The above preview is unformatted text

This student written piece of work is one of many that can be found in our GCSE Romeo and Juliet section.

Found what you're looking for?

  • Start learning 29% faster today
  • 150,000+ documents available
  • Just £6.99 a month

Not the one? Search for your essay title...
  • Join over 1.2 million students every month
  • Accelerate your learning by 29%
  • Unlimited access from just £6.99 per month

See related essaysSee related essays

Related GCSE Romeo and Juliet essays

  1. Marked by a teacher

    Who Was Responsible For the Deaths of Romeo and Juliet?

    3 star(s)

    Nurse knew from the very beginning when Romeo and Juliet first met that they were in love, so apart from the lovers themselves, she knew for the longest. She was the one who went to find Romeo to find out what he intended to do; she told Juliet that Romeo

  2. Who is most responsible for the deaths of Romeo and Juliet?

    "Then move not while my prayer's effect I take. Thus from my lips, by thine, my sin is purg'd . Then have my lips the sin that they have took..." (Act 1 Scene 5). Romeo no longer is melancholic, but is courageous, risking his life at the Capulet's house to be near Juliet.

  1. To What Extent is Friar Lawrence Responsible For the deaths of Romeo and Juliet?

    Juliet's final words to the Nurse had great meaning because she was able to let her anger out on the Nurse "Ancient damnation! O most wicked fiend!" (Act 3 Scene 5) even made a threat to kill herself if the Friars plan doesn't work "I'll to the friar, to know

  2. Who is the most to blame for the tragic deaths of Romeo and Juliet?

    However, when Romeo is motivated, or shocked, he can be very impulsive and intense, as he seems to have a lack of patience throughout the play. Romeo seems to be quite intelligent in the play, as he speaks with very sophisticated language, which combined with his good looks makes him extremely popular with people of the opposite sex.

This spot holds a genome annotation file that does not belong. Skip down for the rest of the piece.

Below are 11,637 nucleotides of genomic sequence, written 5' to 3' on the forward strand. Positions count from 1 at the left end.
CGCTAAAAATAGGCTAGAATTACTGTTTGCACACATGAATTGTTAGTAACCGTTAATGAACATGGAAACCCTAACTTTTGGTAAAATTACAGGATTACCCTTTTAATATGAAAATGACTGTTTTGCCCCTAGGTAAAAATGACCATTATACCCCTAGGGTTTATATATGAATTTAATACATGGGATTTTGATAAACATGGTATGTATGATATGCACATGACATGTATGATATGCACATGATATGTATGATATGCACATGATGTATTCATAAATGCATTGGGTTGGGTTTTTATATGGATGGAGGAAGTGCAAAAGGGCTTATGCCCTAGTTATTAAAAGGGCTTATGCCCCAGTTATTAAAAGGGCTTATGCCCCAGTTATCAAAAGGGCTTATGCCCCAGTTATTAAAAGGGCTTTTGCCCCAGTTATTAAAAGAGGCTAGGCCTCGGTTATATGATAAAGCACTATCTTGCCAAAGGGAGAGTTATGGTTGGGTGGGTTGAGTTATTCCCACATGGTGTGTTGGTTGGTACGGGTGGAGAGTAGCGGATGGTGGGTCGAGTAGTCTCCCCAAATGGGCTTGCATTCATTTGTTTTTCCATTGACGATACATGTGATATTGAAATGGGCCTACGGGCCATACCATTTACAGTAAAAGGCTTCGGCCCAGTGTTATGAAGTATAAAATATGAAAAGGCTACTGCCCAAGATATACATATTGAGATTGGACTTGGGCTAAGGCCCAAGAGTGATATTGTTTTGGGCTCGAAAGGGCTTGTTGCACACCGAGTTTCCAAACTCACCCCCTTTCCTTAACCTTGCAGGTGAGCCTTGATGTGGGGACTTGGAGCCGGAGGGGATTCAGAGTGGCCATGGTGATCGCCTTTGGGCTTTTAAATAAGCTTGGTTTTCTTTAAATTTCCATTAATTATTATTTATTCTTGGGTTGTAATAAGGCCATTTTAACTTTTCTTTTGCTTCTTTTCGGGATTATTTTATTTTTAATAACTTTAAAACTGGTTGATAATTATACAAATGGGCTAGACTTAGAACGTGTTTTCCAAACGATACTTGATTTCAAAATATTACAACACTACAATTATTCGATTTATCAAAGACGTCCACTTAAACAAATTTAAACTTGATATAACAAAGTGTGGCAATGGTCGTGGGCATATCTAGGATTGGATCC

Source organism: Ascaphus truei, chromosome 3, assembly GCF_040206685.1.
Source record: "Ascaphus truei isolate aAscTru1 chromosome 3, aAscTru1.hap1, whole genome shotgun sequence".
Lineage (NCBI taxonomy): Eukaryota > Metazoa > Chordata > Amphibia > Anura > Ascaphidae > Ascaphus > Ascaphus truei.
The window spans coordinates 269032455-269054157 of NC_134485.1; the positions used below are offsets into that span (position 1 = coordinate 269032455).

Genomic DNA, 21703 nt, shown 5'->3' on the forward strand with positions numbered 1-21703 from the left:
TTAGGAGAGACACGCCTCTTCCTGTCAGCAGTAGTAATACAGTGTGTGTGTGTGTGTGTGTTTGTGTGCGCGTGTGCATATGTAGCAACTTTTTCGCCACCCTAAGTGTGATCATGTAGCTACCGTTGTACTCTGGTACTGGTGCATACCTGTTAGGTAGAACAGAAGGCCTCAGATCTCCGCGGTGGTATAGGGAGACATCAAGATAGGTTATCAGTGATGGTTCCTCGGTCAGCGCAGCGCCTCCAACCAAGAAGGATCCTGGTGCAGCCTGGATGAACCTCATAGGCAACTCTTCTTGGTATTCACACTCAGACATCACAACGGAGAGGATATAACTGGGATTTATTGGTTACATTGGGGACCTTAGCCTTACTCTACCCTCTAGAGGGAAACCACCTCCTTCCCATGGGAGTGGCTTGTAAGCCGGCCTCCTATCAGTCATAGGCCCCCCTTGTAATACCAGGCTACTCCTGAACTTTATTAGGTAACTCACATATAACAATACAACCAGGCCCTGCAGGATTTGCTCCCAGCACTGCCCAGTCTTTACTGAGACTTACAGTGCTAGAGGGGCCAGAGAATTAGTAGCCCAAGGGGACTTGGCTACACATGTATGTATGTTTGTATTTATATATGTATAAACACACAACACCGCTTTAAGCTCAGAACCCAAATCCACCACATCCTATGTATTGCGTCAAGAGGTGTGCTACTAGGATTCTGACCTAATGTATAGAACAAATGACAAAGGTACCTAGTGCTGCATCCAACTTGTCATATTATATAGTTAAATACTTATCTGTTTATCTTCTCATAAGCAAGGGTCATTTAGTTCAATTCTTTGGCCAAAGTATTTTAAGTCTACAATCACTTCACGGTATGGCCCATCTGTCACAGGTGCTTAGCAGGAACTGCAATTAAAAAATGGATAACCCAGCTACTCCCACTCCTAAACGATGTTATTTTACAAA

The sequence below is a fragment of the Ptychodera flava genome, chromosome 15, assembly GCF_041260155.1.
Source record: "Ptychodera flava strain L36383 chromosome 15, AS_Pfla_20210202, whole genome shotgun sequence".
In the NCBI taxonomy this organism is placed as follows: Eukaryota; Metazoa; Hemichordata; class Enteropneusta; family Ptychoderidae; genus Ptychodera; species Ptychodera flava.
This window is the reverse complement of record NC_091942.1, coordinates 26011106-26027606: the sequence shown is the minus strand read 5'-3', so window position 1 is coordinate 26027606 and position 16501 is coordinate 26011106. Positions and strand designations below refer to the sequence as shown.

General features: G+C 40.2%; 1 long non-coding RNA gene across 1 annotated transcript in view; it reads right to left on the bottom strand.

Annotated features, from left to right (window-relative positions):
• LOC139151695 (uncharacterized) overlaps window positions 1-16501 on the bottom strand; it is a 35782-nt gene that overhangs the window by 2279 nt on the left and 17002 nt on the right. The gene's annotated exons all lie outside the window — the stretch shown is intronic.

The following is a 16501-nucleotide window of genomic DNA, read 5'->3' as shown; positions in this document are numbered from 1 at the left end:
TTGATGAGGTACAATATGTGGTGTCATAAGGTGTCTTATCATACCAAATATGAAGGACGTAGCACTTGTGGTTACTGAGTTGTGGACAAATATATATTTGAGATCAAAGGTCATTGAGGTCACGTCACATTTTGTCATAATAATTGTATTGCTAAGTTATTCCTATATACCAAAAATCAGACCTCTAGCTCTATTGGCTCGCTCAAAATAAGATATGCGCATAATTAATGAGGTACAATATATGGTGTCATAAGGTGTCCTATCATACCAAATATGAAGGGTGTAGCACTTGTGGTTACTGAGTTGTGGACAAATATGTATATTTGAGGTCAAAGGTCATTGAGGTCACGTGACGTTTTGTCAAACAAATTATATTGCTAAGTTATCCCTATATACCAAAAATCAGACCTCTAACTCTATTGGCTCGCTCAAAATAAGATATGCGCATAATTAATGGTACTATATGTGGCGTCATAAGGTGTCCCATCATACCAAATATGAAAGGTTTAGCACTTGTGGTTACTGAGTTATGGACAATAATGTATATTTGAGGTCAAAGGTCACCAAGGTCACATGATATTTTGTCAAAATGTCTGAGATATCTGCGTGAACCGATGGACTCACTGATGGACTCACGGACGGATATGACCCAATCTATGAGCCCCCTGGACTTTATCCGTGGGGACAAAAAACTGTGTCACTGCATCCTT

1. Who or What Caused the Deaths of Romeo and Juliet?

    A war of words is exchanged during the confrontation between Tybalt and Romeo's best friend, Mercutio. When Romeo does arrive on the scene, Tybalt ignores Mercutio and goes towards Romeo. As he tries to enrage and infuriate Romeo, both he and Mercutio are surprised when Romeo tries to be friendly with Tybalt.

  2. A Pair of star-cross'd lovers". Can fate alone be blamed for the deaths of ...

    Overall I feel fate has very little to do with the deaths of Romeo and Juliet as in a modern society fate is hardly ever used as an excuse for events. Also, in the prologue of the book, it says that Romeo and Juliet are doomed to die.

  1. Are Romeo And Juliet Responsible For Their Own Demise

    also be present, therefore she would be inclined to think that she was engaging with a man that would have been approved by her family. It can be argued at the same time, as Juliet was only to look at Paris according to her mother.

  2. In the prologue, Romeo and Juliet are described as a pair of "star cross'd ...

    Romeo has this presentment and sense of doom before going to the Capulet's party: 'for my mind misgives some consequence yet hanging in the stars.' The imagery of the sea also gives this interpretation as Romeo believes that something 'hath the steerage of my course' implying that he is no

  • Over 160,000 pieces
    of student written work
  • Annotated by
    experienced teachers
  • Ideas and feedback to
    improve your own work